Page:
Estate agents expect property prices to continue to increase, but say the rate of the rise will slow down.
Properties will rise in cost by an average 3% over the next three months and by 4% over the next year, according to the latest Residential Property Market Monitor from the Society of Chartered Surveyors Ireland.
This is a drop from the initial post-pandemic surge, which saw annual rates of house price inflation soar as high as 15%.
However, although the increases are slowing, prices have jumped by 118% from their trough in early 2013, the society said.
John O’Sullivan, chairman of the society’s practice and policy committee, said: ‘These figures show that buying an affordable property remains out of reach for thousands of Irish people on average salaries looking to buy their first home. Of course, you are also going to have thousands of people on salaries below this level.
‘Unfortunately, with construction costs continuing to spiral and interest rate increases on the way it looks as if the situation facing first-time buyers is set to become even more challenging. From a homebuilder’s perspective, if people can’t afford new homes that raises questions over their viability and overall housing supply.’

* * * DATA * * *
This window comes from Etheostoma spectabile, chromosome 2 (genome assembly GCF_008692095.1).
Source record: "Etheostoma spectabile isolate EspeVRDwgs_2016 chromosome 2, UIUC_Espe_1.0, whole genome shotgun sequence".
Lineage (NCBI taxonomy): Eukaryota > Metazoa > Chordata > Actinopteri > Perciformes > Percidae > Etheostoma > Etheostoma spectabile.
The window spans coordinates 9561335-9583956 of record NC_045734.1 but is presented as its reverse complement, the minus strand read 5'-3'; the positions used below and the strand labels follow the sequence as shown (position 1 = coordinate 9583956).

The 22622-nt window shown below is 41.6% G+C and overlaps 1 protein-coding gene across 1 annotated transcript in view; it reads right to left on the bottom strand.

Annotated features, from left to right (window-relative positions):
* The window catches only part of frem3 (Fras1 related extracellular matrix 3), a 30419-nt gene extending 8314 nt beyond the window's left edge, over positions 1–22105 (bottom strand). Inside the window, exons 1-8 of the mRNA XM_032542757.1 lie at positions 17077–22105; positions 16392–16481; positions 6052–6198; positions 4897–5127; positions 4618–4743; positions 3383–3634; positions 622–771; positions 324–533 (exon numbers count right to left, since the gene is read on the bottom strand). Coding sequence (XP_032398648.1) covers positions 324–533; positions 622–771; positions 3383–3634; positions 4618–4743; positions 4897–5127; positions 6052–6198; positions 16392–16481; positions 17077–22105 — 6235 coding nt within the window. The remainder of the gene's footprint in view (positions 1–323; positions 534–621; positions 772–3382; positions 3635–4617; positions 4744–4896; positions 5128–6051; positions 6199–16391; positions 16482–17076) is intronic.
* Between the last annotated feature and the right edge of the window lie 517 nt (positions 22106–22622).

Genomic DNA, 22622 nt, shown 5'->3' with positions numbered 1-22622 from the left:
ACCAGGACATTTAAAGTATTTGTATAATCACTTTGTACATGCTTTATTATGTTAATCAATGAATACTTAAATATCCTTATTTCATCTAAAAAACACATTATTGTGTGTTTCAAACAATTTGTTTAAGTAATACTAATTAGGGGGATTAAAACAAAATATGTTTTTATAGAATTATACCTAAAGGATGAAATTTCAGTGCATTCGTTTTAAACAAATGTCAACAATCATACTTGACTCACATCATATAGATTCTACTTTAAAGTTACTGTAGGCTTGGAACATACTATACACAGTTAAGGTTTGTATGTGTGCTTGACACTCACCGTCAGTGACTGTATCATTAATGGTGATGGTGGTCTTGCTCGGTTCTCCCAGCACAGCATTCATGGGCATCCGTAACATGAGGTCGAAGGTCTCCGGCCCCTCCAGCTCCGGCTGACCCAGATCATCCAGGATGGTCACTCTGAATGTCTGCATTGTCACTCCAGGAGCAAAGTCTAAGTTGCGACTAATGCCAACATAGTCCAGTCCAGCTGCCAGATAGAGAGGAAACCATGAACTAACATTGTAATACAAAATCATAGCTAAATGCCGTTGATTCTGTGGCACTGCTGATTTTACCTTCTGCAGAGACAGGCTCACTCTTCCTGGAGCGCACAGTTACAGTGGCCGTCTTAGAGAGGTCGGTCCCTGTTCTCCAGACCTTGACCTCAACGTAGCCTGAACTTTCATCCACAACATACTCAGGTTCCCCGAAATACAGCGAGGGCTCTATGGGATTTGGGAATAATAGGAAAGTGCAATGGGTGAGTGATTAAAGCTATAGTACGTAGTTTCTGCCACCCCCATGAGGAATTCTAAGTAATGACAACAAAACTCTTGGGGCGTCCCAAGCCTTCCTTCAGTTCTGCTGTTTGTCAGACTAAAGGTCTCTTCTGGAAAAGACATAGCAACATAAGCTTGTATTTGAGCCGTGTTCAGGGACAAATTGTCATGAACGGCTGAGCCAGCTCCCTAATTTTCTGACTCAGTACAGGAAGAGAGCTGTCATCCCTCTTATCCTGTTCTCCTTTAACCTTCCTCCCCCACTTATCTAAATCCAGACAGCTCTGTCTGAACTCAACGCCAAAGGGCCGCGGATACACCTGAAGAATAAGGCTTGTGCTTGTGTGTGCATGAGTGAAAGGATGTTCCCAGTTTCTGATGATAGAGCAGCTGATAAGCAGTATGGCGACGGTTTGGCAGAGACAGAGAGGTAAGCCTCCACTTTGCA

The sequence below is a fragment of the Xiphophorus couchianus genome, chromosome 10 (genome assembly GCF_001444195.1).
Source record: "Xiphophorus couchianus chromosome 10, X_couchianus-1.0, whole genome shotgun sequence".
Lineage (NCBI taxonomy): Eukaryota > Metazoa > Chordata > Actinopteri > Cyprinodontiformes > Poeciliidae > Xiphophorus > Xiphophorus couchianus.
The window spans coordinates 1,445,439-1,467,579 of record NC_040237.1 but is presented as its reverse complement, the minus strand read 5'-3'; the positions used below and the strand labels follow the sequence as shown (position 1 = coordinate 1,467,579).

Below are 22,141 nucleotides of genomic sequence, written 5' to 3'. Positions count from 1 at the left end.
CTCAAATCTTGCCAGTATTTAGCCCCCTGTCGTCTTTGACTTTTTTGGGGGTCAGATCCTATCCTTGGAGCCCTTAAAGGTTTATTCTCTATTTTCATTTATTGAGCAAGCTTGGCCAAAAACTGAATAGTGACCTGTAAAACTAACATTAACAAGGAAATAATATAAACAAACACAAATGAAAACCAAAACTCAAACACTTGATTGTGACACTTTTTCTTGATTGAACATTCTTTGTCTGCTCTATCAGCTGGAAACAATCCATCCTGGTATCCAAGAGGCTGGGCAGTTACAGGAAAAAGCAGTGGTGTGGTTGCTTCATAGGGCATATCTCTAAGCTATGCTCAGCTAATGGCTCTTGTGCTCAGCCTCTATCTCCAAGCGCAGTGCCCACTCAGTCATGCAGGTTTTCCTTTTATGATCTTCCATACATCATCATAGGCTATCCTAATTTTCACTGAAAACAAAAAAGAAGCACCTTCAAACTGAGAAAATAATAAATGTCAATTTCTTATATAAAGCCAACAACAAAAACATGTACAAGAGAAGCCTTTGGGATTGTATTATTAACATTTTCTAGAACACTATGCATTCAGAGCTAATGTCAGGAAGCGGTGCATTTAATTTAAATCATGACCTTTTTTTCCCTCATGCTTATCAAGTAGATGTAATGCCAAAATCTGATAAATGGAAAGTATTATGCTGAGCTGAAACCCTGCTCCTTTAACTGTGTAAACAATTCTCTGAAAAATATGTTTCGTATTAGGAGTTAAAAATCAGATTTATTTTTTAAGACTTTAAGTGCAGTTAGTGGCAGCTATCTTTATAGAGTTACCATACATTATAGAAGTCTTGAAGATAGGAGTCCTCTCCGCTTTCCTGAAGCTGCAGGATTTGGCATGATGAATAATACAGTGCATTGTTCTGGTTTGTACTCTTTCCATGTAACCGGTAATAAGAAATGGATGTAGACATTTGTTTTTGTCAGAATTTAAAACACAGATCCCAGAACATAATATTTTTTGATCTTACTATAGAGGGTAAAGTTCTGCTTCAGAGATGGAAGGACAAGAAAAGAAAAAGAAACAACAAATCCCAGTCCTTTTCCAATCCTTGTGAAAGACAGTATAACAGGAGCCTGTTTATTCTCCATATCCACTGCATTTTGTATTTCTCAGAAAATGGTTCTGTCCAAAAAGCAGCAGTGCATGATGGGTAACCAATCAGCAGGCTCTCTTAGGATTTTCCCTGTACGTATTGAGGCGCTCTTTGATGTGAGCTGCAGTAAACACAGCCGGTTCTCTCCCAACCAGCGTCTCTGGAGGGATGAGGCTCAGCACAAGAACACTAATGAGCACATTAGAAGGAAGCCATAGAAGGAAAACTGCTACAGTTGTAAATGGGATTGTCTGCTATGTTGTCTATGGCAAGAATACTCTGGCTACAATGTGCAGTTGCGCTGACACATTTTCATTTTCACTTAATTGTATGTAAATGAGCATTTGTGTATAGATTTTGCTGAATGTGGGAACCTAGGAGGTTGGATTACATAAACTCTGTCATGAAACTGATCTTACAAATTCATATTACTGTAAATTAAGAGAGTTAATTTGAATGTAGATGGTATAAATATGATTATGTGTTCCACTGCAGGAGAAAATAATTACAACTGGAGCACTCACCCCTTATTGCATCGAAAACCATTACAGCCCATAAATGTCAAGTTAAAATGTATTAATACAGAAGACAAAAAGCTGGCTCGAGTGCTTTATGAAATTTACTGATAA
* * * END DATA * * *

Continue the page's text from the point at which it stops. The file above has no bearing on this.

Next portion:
He said builders had limited control over global supply chain issues and the cost of imported materials.
However, he said the Government did have control over issues such as planning, procurement, utility connection charges, VAT, and development contributions.
‘We know from previous SCSI reports that these soft costs make up around half the cost of delivering a new home and these are the areas the Government and local authorities need to focus on if we want to reduce the costs of delivering new homes,’ he said.
In the rental sector, like sales, the report stated that lack of supply remains a major issue.
The society said agents did not expect much new stock to come onto the rental market for at least two years.
They said the top reason landlords are leaving the rental market is the complexity of rental legislation and regulations.